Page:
OU, Agudath Israel and RCA were among dozens of Jewish organizations who publicly opposed the child separation policy.
With the Trump administration’s “zero tolerance” immigration policy in which all unlawful border crossings were referred for prosecution, adults have been moved to the custody of the U.S. Marshals Service while their children were sent to facilities run by the Department of Health and Human Services. Under the Obama administration, such families were usually referred for civil deportation proceedings, not requiring separation. In the last week, the debate moved front and center as wide swathes of the American public, including virtually every major Jewish-American organization, objected to the child separation policy; pictures and audio recordings circulated in the media of children crying for their parents served to rise the din of objection.
The administration held out from taking action initially, in an attempt to politically force the Democrats to work with them to develop more compassionate legislation, but that effort was unsuccessful. President Donald Trump signed an executive order Wednesday afternoon effectively putting an end to family separation if they are detained crossing the border illegally. For now, adults will still be prosecuted but families will stay together while they are in custody. Cases involving children will be expedited, and the Department of Defense is charged to help house families.
The Orthodox Union, Agudath Israel of America and the Rabbinical Council of America were among the major Orthodox umbrella organizations which joined many other Jewish groups in criticizing the administration’s decisions to separate the children of undocumented aliens at this nation’s southern border.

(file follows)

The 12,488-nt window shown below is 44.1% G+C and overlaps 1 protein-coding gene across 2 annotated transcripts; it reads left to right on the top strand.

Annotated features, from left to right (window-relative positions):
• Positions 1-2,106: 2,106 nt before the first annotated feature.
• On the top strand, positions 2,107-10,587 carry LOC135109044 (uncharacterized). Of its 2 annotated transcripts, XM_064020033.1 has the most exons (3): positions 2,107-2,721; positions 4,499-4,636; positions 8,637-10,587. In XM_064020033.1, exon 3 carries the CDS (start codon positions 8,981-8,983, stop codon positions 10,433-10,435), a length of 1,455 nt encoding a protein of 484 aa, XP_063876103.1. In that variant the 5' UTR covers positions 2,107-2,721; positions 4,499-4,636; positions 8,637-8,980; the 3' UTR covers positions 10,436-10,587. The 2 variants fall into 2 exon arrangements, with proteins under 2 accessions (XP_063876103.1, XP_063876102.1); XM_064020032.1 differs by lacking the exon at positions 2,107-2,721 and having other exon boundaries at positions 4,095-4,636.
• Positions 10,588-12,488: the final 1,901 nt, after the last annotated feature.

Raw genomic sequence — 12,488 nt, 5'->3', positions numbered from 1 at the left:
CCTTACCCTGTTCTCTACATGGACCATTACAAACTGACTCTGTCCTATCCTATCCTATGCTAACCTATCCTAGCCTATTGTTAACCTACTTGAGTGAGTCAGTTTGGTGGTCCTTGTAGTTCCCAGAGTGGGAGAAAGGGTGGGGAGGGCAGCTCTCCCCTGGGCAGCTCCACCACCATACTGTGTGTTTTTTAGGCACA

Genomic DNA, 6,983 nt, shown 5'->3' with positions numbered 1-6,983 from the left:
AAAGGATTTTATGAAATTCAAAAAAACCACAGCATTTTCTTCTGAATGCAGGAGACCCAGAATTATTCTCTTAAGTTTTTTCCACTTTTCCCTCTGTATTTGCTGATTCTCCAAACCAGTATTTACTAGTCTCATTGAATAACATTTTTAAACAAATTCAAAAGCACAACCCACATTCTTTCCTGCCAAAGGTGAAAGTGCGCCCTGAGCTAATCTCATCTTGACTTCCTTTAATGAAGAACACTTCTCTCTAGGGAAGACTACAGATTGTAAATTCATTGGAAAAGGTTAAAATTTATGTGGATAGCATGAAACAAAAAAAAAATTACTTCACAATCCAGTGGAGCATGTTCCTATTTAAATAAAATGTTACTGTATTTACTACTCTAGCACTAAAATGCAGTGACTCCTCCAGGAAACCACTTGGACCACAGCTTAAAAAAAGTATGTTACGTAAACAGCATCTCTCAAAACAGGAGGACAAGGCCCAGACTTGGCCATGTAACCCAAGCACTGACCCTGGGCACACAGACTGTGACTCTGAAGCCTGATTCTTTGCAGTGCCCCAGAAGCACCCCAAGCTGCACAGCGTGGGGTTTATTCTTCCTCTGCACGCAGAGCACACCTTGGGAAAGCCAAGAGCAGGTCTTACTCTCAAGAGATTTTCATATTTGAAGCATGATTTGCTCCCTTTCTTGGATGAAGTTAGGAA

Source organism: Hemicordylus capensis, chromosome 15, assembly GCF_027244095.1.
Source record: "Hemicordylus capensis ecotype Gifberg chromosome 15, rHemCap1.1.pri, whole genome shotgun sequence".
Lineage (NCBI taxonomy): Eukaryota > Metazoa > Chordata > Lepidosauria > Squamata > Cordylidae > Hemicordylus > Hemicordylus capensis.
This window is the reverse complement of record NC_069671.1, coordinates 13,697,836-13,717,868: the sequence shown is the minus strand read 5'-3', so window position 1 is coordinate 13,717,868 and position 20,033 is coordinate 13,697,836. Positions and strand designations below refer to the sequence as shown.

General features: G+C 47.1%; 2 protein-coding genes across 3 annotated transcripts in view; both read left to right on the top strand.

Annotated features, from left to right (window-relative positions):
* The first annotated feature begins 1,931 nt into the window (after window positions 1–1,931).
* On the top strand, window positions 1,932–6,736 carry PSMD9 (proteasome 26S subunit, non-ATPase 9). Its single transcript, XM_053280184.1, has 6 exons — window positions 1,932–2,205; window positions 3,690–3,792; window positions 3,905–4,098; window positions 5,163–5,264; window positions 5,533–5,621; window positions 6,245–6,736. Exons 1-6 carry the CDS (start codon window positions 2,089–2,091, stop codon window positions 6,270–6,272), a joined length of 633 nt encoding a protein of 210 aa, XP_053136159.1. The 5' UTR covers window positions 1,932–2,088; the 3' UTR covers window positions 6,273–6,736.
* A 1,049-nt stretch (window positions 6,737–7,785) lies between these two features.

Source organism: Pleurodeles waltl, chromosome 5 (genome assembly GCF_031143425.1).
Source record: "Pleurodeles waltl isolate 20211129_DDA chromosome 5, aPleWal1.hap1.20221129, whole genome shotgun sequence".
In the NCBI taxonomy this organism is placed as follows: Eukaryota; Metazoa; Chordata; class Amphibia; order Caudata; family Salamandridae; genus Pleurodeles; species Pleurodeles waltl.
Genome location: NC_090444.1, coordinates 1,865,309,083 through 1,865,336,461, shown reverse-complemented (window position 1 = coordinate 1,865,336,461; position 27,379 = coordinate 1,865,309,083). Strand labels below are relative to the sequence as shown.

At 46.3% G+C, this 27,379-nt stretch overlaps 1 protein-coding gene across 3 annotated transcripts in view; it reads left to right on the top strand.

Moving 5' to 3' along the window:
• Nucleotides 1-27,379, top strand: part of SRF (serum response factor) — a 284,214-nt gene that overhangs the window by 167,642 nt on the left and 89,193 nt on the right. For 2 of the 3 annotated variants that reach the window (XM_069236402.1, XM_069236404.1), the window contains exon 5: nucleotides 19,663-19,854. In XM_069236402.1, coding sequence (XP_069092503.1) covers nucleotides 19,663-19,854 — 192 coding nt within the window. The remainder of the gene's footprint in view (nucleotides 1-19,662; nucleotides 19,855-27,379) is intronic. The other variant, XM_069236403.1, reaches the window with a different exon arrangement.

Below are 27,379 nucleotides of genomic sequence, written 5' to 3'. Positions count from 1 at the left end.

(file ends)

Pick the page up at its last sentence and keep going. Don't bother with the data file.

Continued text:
The OU joined 26 other Jewish organizations as signatures on a letter to Attorney General Jeff Sessions and Homeland Security Secretary Kirstjen Nielsen expressing opposition to the “zero tolerance” policy. “This policy undermines the values of our nation and jeopardizes the safety and wellbeing of thousands of people,” the letter charged.
The letter stated that Jews understand the “plight of being an immigrant fleeing violence and oppression.”
In an official statement on its website, Agudath Israel wrote of its “very deep concern and disappointment over the recently adopted policy of separating the members of families who have entered the United States illegally. It is a practice that has caused, and will continue to cause, profound suffering and pain to both parents and children. We implore that the policy be immediately rescinded, and that affected families be reunited.”
In signing the letter to Sessions and Nielsen, the OU joined Jewish organizations spanning the Jewish roadmap including the Anti-Defamation League, B’nai B’rith International, HIAS, Hadassah, the Rabbinical Assembly and the Union for Reform Judaism.
“Our Jewish faith demands of us concern for the stranger in our midst. Our own people’s history as “strangers” reminds us of the many struggles faced by immigrants today and compels our commitment to an immigration system in this country that is compassionate and just. We urge you to immediately rescind the ‘zero tolerance’ policy and uphold the values of family unity and justice on which our nation was built,” read the letter.
In its statement, Agudath Israel called the U.S. “a shining beacon of freedom in the world” that must always exhibit humanity in its laws and policies. “The extreme anguish, fear and trauma born of separating undocumented immigrant family members, which is particularly harmful to children, deeply offend our highest values. It is wrong and unjustifiable.”
The OU signed the letter just two days after it hosted Sessions at its Washington, D.C., annual conference. The attorney general talked to the group about the need for the U.S. to protect religious liberty for faith-based groups. But a day after the June 13 conference, the OU came out against the administration’s policy of separation. On Friday it signed the letter.